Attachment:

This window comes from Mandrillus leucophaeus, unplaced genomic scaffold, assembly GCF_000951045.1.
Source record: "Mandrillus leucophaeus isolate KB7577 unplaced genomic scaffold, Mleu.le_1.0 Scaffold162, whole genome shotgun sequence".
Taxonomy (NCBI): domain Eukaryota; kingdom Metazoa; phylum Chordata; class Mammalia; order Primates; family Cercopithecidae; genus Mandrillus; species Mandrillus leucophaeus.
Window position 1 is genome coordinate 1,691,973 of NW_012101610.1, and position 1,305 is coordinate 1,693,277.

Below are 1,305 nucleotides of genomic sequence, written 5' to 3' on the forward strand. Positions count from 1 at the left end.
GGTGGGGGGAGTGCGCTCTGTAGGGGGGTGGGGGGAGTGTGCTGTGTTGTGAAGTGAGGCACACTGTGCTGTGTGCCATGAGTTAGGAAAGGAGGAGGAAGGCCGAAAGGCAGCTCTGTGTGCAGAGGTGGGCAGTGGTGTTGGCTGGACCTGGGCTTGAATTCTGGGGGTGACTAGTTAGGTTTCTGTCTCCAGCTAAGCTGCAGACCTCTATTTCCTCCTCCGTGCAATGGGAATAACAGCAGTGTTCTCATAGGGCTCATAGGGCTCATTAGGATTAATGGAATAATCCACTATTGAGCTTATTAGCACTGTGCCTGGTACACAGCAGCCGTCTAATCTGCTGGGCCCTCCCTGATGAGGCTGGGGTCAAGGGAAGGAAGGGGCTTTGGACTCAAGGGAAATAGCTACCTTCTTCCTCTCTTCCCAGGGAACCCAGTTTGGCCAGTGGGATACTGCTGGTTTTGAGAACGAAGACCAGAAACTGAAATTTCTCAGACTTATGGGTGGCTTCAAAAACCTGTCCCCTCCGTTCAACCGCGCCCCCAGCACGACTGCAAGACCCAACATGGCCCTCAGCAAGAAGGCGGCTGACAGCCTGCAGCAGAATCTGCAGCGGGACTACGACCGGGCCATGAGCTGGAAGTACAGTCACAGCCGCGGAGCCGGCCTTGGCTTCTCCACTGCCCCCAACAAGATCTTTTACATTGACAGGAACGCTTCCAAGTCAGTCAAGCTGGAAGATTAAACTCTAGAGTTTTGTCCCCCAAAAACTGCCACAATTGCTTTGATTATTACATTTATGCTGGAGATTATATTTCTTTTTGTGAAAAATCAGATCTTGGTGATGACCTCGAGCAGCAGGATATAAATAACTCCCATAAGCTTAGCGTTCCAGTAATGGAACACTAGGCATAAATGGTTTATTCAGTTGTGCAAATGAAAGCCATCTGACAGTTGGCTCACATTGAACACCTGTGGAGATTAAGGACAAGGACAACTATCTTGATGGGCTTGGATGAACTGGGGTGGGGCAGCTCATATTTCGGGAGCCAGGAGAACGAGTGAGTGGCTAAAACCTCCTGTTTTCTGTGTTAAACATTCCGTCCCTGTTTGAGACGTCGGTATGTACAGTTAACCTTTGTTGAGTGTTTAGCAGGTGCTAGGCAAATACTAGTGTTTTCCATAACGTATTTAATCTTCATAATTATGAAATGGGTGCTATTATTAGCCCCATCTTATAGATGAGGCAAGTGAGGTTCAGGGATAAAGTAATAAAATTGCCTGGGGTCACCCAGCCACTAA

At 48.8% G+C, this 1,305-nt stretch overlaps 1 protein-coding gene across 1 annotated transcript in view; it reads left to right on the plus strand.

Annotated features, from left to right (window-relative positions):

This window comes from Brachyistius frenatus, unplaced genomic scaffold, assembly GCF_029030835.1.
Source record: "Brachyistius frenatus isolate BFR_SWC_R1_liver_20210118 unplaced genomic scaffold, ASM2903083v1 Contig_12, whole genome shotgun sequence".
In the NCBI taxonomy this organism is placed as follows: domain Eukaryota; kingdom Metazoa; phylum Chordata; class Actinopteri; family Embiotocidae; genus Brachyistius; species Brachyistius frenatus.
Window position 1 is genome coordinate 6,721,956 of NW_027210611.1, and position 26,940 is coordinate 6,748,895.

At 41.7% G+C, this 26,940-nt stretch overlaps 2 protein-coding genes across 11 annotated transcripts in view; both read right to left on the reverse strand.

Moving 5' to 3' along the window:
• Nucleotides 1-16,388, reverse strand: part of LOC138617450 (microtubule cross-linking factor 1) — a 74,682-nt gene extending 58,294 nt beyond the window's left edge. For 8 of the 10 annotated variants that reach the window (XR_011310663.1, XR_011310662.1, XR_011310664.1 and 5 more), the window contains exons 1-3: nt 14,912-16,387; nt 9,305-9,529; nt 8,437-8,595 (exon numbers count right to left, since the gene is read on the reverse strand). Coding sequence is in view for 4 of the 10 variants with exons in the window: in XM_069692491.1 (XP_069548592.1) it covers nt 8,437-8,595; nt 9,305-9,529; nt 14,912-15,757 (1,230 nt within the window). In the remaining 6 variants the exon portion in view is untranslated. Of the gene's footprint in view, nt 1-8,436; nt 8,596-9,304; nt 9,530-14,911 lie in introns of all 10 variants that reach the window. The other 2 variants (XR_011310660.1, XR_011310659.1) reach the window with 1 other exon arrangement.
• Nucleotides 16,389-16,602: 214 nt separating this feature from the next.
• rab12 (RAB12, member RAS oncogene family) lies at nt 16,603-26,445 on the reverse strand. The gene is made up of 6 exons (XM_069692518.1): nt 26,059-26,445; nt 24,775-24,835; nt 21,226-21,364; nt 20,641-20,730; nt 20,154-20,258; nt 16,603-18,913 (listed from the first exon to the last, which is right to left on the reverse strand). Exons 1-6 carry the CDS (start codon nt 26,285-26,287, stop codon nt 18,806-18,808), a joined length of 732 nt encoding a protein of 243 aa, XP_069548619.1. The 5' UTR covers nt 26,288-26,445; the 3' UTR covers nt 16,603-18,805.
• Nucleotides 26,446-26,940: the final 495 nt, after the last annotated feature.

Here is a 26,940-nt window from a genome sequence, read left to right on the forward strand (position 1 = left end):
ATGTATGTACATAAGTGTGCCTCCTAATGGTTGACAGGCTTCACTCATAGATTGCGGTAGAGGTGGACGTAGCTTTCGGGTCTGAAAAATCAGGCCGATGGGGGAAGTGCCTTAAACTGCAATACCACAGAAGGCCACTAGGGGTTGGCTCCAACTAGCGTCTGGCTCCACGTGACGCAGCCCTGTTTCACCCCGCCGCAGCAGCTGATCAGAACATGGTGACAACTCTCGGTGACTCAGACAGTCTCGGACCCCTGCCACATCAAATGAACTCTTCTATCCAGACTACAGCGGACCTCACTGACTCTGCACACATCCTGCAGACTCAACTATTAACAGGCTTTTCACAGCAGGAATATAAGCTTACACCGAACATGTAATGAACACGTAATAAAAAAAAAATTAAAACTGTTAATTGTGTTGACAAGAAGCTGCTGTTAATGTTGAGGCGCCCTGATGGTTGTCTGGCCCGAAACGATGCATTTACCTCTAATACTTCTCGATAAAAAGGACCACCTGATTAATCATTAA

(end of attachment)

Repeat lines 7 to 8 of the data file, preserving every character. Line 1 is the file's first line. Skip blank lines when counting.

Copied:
At 48.8% G+C, this 1,305-nt stretch overlaps 1 protein-coding gene across 1 annotated transcript in view; it reads left to right on the plus strand.

Annotated features, from left to right (window-relative positions):